Since mathematics as a whole is a difficult subject to learn, maybe different approaches are needed to enhance the teaching of this discipline. Certainly the hands-on method gives students a tactile perspective to the inner workings of this subject, while the real-life applications approach lets students see and understand how mathematics is actually used in life and in different worldly settings. Could poetry be another approach through which to teach and learn this most fascinating subject?
There is an interesting story behind the creation of my work Poems for the Mathematically Insecure. While I was tutoring one of my learning disabled students, he asked me to do something for him for pi day. For those of you who do not know, pi day is March 14 of any year (March 14 is 3/14) and the decimal approximation to the famous mathematical constant known as pi is 3.14. Every year in schools across the country, math teachers like students to do some special project involving the number pi.
While sitting there tutoring him, I asked him if he would like me to put together a poem on pi. He naturally said yes, and while he worked on some practice examples I gave him, I sat there and hammered out the lines to a poem which would be called Wonderful Pi. I decided to keep a copy for myself to use in my classrooms the next day, assigning one volunteer in each class to read the poem aloud. Because the poem was well received, I decided to write some others.
What came out of this experience was the idea to write a collection of math poems—some humorous, some witty, some pedagogical—which would both teach and entertain the reader. Thus during the summer of 2003, I worked on the novel collection of verse called Poems for the Mathematically Insecure. In this collection, the reader finds the humorous Help, Please Help, Teacher! and the instructive Chief SOHCAHTOA, the latter of which teaches the basics of trigonometry in a torrent of rhyming verse. There is even the classic, How Can This Be?, which proves in verse in a manner that anyone can understand, the famous fact that the real numbers between 0 and 1 are more numerous than all the counting numbers put together. Now how’s that for teaching math in a novel manner!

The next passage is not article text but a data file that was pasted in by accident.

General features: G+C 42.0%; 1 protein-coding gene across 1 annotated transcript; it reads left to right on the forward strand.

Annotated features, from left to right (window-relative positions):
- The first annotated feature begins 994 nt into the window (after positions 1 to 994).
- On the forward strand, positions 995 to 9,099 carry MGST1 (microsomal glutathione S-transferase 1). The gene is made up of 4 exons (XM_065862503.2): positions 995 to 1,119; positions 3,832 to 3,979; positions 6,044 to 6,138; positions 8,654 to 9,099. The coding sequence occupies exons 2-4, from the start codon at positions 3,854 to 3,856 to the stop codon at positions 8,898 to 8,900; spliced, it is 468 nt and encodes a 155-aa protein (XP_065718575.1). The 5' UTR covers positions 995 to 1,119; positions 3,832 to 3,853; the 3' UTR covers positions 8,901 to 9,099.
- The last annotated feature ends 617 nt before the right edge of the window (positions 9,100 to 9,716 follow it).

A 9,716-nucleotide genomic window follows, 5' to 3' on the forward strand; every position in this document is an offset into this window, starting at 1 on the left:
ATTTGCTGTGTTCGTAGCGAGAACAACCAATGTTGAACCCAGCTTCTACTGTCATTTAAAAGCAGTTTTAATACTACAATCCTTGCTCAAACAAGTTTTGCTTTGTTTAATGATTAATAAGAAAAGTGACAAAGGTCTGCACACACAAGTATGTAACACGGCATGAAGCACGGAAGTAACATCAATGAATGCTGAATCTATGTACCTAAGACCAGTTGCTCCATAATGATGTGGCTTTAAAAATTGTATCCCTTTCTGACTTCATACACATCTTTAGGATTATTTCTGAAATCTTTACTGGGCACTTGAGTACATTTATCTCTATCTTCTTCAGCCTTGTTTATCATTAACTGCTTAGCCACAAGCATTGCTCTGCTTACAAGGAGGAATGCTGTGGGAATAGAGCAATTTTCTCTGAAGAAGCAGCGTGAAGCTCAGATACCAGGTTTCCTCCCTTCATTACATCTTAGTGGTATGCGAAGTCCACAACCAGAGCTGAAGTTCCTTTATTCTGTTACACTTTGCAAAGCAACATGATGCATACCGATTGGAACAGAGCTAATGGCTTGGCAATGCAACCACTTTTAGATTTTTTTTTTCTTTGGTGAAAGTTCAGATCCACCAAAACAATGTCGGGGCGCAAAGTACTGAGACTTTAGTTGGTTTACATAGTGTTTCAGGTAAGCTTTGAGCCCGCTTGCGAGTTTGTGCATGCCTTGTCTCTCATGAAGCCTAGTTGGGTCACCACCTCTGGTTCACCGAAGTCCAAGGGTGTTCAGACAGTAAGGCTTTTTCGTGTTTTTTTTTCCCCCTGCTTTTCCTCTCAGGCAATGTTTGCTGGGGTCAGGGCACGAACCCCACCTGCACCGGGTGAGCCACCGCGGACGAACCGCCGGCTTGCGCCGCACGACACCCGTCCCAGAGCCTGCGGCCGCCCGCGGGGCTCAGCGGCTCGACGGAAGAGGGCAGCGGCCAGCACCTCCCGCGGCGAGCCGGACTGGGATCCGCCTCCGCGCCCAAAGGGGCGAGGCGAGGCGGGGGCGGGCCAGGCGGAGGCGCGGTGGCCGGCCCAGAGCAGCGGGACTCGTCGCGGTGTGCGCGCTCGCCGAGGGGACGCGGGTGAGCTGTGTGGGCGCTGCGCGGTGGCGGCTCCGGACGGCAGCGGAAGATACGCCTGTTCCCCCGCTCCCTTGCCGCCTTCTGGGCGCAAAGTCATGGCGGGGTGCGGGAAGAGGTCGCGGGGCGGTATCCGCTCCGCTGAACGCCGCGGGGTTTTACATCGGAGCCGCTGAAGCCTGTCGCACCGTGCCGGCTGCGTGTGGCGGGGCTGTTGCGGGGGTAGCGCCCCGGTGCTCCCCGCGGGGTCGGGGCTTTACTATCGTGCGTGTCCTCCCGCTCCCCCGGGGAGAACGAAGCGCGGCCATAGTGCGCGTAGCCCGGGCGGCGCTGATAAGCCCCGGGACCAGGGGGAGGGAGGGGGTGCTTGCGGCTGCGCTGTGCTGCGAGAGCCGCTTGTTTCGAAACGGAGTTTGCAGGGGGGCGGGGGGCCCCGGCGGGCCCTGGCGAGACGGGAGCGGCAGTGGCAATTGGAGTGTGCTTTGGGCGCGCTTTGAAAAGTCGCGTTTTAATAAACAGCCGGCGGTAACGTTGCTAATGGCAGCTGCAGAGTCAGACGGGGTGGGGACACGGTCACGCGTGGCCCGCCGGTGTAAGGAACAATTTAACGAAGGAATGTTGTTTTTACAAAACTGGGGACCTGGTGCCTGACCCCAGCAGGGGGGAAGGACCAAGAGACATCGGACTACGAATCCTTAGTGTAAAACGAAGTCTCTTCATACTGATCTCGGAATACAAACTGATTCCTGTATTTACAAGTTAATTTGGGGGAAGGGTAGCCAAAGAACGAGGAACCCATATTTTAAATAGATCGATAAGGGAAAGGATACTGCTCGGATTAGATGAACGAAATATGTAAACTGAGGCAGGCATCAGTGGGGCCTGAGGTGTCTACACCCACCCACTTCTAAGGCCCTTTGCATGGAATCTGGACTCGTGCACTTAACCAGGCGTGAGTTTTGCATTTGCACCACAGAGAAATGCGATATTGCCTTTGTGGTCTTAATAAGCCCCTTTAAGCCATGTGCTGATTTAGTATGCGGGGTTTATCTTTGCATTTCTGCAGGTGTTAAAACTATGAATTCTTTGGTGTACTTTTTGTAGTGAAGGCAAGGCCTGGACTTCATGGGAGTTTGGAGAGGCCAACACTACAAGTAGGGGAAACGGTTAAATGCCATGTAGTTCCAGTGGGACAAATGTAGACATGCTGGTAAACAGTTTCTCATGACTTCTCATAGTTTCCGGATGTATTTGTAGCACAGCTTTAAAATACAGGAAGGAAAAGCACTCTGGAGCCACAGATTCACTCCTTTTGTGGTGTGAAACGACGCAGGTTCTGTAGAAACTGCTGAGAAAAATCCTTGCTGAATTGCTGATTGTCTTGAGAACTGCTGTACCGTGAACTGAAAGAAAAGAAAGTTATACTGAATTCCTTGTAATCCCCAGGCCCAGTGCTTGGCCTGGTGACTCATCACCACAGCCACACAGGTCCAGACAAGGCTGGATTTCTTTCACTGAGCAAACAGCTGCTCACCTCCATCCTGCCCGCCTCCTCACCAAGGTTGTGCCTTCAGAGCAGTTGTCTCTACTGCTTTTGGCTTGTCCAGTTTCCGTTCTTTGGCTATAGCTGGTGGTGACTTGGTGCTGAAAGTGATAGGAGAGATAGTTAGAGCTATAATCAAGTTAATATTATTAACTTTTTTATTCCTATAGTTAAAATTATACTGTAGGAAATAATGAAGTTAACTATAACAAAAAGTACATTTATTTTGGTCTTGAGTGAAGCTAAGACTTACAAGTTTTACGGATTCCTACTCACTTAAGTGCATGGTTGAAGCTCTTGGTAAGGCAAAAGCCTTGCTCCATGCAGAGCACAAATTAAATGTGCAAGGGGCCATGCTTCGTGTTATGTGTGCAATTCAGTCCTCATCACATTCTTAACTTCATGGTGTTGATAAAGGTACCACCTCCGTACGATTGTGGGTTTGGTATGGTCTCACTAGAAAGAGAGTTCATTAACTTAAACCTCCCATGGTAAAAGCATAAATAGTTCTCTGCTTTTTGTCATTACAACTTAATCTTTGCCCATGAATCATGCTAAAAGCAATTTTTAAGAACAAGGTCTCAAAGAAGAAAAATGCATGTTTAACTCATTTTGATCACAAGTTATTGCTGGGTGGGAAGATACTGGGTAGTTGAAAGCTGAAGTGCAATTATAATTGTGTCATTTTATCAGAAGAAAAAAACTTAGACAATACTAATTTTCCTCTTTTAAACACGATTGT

The textbook approach to learning mathematics definitely has its place in the classroom. Indeed there is a limit and some restrictions to what math can be learned from poetry, but these limitations are mostly imposed by the confines of our minds. As educators, we must constantly look for new and interesting ways to pique our students’ interest, and manners in which to break through learning barriers. Learning math through poetry just might be an instructive way to accomplish these objectives. And who knows? We might churn out some good poets as well as good mathematicians. What an interesting thought.
See more at Cool Math Poems Ebook
Joe is a prolific writer of self-help and educational material and an award-winning former teacher of both college and high school mathematics. Under the penname, JC Page, Joe authored Arithmetic Magic, the little classic on the ABC’s of arithmetic. Joe is also author of the charming self-help ebook, Making a Good Impression Every Time: The Secret to Instant Popularity; the original collection of poetry, Poems for the Mathematically Insecure, and the short but highly effective fraction troubleshooter Fractions for the Faint of Heart. The diverse genre of his writings (novel, short story, essay, script, and poetry)—particularly in regard to its educational flavor— continues to captivate readers and to earn him recognition.
Joe propagates his teaching philosophy through his articles and books and is dedicated to helping educate children living in impoverished countries. Toward this end, he donates a portion of the proceeds from the sale of every ebook. For more information go to http://www.mathbyjoe.com